An extended period of time will allow an accurate data map to be developed, as recommended by the courts, which will outline where the data is stored and any particular issues that may surround this information.

However, this is by no means a carte blanche for a return to ‘death by disclosure’ and all parties must ensure they discuss electronic disclosure as early as possible.

There may be costs consequences if they fail to do so, as was made clear in the wasted cost order against the West African Gas Pipeline Company (WAPCo). Seen by many as a catalyst to e-Disclosure reform, the TCC made the order following the company’s failure to prepare a complete set of electronic disclosure.

The e-Disclosure Protocol pack, however, encourages the parties to discuss these issues at an early stage, and the TCC and other courts generally expect the parties to be armed with a very significant level of knowledge. In practical terms, this requires details of the proposed form and cost of disclosure to be discussed and agreed at the Case Management Conference.

A key lesson from the landmark WAPCo case was the failings in the de-duplication process. This led to judgments on identical documents being doubled up, with multiple reviewers sometimes making differing subjective judgements on the same documents resulting in inconsistent reviews and disclosure. Information disclosure has taken a positive step forward in the wake of WAPCo but there is no doubt the process can be further improved.

The Electronic Disclosure Reference Model (EDRM) has the support of TCC and other courts but the time has come to recognise that, as highlighted by Lord Justice Jackson, this process requires specialist expertise. The cost of failure is high and the key stages, from the very outset of this process, cannot be left to chance.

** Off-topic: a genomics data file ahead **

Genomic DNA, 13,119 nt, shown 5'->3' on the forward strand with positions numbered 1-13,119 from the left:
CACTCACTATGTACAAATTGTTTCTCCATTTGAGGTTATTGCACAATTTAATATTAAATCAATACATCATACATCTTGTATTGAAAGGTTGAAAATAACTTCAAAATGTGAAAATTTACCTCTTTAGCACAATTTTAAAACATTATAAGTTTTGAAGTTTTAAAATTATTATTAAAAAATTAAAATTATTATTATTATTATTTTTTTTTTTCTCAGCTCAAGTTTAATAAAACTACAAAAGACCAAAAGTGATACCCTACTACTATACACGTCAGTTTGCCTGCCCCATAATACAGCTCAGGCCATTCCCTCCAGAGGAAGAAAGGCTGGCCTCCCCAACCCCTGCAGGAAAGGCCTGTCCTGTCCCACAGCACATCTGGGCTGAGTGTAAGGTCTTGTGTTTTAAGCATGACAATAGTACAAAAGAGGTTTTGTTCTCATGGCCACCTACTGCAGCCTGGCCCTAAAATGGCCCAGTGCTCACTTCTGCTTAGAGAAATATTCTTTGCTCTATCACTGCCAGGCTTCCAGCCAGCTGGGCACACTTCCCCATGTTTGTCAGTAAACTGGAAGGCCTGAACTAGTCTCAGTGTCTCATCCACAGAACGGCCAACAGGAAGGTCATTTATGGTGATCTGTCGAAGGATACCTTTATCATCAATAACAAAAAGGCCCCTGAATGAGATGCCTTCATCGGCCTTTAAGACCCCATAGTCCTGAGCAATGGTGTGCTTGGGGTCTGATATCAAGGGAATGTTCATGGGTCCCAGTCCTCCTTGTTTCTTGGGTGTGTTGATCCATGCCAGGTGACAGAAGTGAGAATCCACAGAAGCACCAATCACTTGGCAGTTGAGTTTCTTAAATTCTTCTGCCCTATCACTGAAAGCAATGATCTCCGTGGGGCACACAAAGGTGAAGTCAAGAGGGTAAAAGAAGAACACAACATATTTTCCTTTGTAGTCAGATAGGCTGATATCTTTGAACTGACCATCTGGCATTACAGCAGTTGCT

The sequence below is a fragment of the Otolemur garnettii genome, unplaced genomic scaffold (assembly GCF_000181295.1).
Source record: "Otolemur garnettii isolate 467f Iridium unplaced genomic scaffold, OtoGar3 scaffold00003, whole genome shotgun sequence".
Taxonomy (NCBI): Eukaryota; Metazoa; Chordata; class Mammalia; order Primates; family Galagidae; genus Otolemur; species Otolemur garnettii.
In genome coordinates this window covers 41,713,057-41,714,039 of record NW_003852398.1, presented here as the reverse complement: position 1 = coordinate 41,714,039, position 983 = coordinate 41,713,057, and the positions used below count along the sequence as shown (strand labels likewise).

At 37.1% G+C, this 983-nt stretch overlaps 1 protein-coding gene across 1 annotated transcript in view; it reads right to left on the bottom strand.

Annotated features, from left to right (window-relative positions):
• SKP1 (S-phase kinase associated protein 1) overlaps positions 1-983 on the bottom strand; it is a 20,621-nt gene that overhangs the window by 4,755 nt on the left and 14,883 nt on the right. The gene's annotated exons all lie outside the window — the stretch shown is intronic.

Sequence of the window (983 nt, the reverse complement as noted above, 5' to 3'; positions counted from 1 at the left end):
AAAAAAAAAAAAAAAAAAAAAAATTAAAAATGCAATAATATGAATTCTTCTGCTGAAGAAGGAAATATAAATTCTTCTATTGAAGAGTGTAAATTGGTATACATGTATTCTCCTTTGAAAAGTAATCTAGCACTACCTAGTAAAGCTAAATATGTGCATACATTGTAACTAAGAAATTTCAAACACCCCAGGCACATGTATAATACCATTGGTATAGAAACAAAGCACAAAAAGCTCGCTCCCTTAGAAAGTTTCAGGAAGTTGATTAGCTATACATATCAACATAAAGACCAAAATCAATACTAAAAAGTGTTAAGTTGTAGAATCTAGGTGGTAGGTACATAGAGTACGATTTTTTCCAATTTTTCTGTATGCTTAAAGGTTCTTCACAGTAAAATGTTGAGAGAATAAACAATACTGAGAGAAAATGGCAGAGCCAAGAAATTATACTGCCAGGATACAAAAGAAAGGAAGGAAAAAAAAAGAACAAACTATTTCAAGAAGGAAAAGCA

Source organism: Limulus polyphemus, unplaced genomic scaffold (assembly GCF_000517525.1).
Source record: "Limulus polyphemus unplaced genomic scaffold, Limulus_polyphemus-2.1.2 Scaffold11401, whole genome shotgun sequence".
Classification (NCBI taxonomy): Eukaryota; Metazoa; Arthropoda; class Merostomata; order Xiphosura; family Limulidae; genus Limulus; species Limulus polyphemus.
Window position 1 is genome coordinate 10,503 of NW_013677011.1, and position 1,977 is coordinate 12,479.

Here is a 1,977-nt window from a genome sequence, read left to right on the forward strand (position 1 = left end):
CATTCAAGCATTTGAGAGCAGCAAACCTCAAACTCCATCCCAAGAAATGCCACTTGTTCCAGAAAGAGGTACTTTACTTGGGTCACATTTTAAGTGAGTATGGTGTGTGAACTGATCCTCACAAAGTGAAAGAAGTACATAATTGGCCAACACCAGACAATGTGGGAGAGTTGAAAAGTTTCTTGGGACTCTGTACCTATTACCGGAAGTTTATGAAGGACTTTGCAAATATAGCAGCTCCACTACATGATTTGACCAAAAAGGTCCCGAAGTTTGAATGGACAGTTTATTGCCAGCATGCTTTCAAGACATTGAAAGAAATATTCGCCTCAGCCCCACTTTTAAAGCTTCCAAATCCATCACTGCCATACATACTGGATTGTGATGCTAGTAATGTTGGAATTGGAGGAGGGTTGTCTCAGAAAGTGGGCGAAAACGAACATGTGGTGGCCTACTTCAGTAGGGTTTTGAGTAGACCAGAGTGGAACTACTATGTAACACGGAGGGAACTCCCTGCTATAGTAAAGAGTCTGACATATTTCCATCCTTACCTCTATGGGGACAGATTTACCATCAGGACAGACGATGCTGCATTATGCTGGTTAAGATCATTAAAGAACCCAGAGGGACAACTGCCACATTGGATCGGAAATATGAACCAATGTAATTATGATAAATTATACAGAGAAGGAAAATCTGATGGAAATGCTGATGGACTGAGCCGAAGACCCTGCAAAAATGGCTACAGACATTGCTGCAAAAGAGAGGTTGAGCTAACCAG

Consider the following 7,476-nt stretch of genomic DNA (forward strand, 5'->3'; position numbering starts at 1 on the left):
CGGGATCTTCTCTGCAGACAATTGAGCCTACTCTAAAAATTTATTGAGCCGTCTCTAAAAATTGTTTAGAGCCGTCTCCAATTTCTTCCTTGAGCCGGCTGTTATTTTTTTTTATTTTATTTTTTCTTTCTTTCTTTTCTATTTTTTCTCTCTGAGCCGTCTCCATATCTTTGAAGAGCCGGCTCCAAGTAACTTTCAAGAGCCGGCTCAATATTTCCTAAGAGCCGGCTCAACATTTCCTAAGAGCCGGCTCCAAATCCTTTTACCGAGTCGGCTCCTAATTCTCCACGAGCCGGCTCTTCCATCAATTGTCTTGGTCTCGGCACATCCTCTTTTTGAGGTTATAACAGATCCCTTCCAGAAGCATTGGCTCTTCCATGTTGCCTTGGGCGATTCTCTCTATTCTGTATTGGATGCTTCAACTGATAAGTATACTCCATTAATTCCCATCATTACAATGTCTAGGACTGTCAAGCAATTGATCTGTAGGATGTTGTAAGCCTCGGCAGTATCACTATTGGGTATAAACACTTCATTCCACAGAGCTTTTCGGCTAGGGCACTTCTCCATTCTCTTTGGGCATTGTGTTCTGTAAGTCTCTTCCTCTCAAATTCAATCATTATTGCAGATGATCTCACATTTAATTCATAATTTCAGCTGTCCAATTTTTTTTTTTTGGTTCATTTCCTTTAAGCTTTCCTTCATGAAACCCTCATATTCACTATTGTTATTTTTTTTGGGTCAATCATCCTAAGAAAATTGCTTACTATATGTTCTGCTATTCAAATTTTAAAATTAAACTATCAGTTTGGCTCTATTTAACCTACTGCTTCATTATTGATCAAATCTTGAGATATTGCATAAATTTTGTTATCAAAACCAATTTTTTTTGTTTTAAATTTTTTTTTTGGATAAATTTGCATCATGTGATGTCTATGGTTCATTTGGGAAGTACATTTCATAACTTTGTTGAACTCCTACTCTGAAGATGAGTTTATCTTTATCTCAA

Too often we see disclosure decisions being made that may prejudice the outcome of a case, for example, by the indiscriminate culling of data or the use of a client’s in-house IT team to collect the data, opening the door for the other parties to challenge the integrity and objectivity of that process. The relatively low cost of instructing qualified experts to undertake this process, as recommended by the Protocol, certainly outweighs the risk of casting doubt on the strength of your factual and legal arguments in court.

The e-Disclosure Protocol is a significant step forward for practitioners in creating a framework that is capable of managing rapidly evolving information disclosure challenges. With the prospect of the initiative being extended to other parts of the judiciary, including the Commercial Courts, we are likely to see positive change in the way e-Disclosure can help shape the future of dispute resolution.

In the meantime, the reluctance to embrace new technologies to tackle a mounting volume and complexity of data must be put aside, to address the need to control costs, improve accuracy and cut turnaround times for parties and the courts.

Vijay Rathour is vice-president of Stroz Friedberg, an investigations, intelligence and risk management company